Taiwan Communiqué No. 102, September 2002

Report from Washington

Thank you Richard Bush

Richard Bush
Mr. Bush with President Chen in August 2000

One of the most steady factors in US relations with Taiwan during the past years was Dr. Richard Bush, the highest US official dealing specifically with Taiwan, whose term as chairman of the American Institute in Taiwan ended in June 2002.

Since his appointment in September 1997, Mr. Bush worked hard to maintain US policy towards Taiwan on an even keel. This was not an easy assignment, certainly in the Clinton years, when policymakers in the White House were increasingly drawn towards Beijing, leading to the infamous "Three No" statement and other mis-statements by Mr. Clinton during his visit to China in June-July 1998.

Richard Bush was left with the un-enviable task of trying to repair the damage done by Mr. Clinton, and he succeeded to quite an extent by introducing the concept of "consent / assent of the people of Taiwan" in the future decisions on the status of their country. This concept was picked up by the Clinton Administration in its latter days, and became a cornerstone of US policy.

Mr. Bush's affinity for Taiwan started in the days when as a young graduate student at Columbia University, he spent almost a year in Taiwan, collecting material for his dissertation. In the early 1980s he joined the staff of US Congressman Stephen Solarz. Together with Republican Congressman Jim Leach and Democratic Senators Claiborne Pell and Edward Kennedy, Mr Solarz formed the "Gang of Four" leading advocates in Congress of human rights and democracy in Taiwan.

During this time, Mr. Bush came to know numerous leading tangwai ("outside-the-party") opposition figures on this island, who were often imprisoned by the Kuomintang authorities for advocating human rights and democracy on the island. Many of these subsequently became leading members in the DPP Administration of President Chen Shui-bian.

During his term as chairman of AIT, Mr. Bush continued the practice -- initiated by his predecessor Nat Bellocchi — of maintaining close contacts with the Taiwanese community in the US. His door was also always open for the then democratic opposition in Taiwan, the DPP. He was thus a close witness of one the most significant political turning points on the island: the March 2000 election victory of President Chen Shui-bian.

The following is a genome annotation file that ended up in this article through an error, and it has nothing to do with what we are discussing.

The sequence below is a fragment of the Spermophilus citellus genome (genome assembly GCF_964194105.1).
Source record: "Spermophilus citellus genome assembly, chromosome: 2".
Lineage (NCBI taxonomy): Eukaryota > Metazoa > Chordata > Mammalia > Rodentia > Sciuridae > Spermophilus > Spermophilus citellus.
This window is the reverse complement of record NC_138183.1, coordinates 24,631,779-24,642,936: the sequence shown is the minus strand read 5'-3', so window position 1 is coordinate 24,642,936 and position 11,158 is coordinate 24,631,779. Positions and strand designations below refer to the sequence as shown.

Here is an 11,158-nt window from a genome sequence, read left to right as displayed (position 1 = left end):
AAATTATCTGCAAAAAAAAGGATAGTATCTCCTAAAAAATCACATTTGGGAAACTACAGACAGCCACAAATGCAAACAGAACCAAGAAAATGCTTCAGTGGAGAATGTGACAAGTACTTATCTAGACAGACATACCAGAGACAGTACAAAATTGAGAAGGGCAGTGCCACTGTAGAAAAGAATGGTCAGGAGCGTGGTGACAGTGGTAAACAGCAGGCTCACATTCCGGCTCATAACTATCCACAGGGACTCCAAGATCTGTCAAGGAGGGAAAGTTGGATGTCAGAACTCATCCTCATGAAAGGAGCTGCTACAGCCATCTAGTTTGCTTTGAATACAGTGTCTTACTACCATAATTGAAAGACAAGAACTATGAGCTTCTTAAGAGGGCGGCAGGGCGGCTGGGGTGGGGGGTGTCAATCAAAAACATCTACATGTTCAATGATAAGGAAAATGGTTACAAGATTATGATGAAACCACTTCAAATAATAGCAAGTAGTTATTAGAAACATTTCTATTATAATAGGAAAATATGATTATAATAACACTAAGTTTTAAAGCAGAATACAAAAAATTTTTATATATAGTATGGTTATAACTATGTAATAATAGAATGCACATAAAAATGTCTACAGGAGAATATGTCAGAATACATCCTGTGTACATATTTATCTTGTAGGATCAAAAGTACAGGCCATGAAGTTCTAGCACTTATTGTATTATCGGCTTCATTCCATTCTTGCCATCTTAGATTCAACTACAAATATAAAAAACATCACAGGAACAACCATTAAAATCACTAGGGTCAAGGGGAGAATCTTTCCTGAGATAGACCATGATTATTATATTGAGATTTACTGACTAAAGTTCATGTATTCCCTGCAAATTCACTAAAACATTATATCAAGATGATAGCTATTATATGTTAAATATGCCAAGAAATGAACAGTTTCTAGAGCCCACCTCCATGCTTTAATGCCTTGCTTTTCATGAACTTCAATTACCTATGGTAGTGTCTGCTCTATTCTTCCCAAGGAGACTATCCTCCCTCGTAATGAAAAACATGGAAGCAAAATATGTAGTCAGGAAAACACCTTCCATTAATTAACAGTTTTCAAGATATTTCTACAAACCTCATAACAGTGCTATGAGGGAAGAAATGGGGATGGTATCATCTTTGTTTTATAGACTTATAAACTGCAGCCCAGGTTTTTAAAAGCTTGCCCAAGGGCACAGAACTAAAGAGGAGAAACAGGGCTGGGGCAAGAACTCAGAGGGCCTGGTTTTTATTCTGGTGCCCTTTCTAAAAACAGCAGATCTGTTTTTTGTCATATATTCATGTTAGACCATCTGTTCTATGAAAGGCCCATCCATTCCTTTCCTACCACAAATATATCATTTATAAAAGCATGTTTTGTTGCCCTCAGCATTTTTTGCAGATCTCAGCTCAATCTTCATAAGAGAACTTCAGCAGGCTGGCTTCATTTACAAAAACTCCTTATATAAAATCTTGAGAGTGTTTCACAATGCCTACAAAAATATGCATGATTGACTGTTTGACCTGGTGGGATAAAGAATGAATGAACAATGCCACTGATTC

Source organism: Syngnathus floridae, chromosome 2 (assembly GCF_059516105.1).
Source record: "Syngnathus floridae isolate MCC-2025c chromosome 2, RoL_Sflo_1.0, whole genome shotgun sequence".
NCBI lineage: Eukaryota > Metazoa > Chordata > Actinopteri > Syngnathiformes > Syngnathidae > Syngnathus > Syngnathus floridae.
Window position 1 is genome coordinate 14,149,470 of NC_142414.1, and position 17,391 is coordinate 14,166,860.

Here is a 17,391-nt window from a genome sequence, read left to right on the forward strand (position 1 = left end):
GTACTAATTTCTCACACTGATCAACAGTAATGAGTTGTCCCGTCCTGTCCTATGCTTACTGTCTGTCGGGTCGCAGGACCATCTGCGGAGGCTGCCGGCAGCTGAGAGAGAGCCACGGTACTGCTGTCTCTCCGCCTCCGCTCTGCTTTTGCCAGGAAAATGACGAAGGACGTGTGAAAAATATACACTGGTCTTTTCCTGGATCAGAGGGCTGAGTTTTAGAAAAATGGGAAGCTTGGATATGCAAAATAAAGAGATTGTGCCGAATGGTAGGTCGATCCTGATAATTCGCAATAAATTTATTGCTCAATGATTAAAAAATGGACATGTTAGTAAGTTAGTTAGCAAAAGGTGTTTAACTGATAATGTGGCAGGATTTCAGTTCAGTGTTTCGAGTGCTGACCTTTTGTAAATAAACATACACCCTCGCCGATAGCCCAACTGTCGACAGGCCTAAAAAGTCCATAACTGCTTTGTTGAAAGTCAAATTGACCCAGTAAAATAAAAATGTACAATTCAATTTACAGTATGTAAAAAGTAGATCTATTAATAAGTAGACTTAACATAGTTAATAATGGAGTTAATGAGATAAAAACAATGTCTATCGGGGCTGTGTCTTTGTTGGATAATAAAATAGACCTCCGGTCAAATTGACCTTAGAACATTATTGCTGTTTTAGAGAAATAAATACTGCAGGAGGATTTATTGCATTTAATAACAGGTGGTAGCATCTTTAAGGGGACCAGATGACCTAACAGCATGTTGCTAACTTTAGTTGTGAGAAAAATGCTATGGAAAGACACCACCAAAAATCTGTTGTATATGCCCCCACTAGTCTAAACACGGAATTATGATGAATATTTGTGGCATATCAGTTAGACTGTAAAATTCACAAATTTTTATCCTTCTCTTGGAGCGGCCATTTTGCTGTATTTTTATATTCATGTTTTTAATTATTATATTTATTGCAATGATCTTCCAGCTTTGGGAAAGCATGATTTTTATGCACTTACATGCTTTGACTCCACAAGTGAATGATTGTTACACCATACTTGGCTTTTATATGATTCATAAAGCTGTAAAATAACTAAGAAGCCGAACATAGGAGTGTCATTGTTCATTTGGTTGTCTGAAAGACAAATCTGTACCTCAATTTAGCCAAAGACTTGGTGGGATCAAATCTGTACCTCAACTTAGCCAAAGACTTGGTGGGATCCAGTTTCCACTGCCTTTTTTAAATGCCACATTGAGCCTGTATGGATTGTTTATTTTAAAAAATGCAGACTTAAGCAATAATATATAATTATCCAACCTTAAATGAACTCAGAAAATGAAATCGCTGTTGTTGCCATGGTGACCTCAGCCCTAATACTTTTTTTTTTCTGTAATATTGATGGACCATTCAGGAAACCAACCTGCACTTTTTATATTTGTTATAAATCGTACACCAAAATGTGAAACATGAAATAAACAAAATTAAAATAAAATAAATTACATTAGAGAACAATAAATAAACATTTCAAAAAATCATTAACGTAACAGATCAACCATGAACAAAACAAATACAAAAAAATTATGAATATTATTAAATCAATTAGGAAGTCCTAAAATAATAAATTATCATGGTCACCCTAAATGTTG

Thus, on behalf of so many who worked so long for democracy and human rights in Taiwan: Thank you Richard Bush!

Senate resolution on Taiwan's future

At the end of June 2002, a resolution was introduced in the US Senate in support of a free and democratic decision by the people of Taiwan on the island's future, without outside threats, intimidation, or interference.

The resolution, S. Con. Res. 123, was introduced on 25 June 2002 by U.S. Senator Robert Torricelli (D-N.J.). It was referred to the Senate Foreign Relations Committee. The text of the Resolution is as follows:

Expressing the sense of the Congress that the future of Taiwan should be resolved peacefully, through a democratic mechanism, with the express consent of the people of Taiwan and free from outside threats, intimidation or interference.

  • Whereas in the San Francisco Peace Treaty signed on September 8, 1951
  • (3 U. S. T. 3169) (in this resolution referred to as the "treaty''), Japan renounced all right, title, and claim to Taiwan;
  • Whereas the signatories of the treaty left the status of Taiwan undetermined;
  • Whereas the universally accepted principle of self-determination is enshrined in Article 1 of the United Nations Charter;
  • Whereas the United States is a signatory of the United Nations Charter;
  • Whereas the United States recognizes and supports that the right to self-determination exists as a fundamental right of all peoples, as set forth in numerous United Nations instruments;
  • Whereas the people of Taiwan are committed to the principles of freedom, justice, and democracy as evidenced by the March 18, 2000, election of Mr. Chen Shui-bian as Taiwan's President;
  • Whereas the 1933 Montevideo Convention on Rights and Duties of States defines the qualifications of a nation-state as a defined territory, a permanent population, and a government capable of entering into relations with other states;
  • Whereas on February 24, 2000, and March 8, 2000, President Clinton stated: "We will . . . continue to make absolutely clear that the issues between Beijing and Taiwan must be resolved peacefully and with the assent of the people of Taiwan'';
  • Whereas both the 2000 Republican party platform and the Democratic party platform emphasized and made clear the belief that the future of Taiwan should be determined with the consent of the people of Taiwan; and
  • Whereas Deputy Secretary of State Richard Armitage said in a Senate Foreign Relations Committee hearing on March 16, 2001, that "what has changed is that any eventual agreement that is arrived at has to be acceptable to the majority of the people on Taiwan'': Now, therefore, be it

Resolved by the Senate (the House of Representatives concurring), That it is the sense of Congress that

  1. the future of Taiwan should be resolved peacefully, through a democratic mechanism such as a plebiscite and with the express consent of the people of Taiwan; and
  2. the future of Taiwan must be decided by the people of Taiwan without outside threats, intimidation, or interference.

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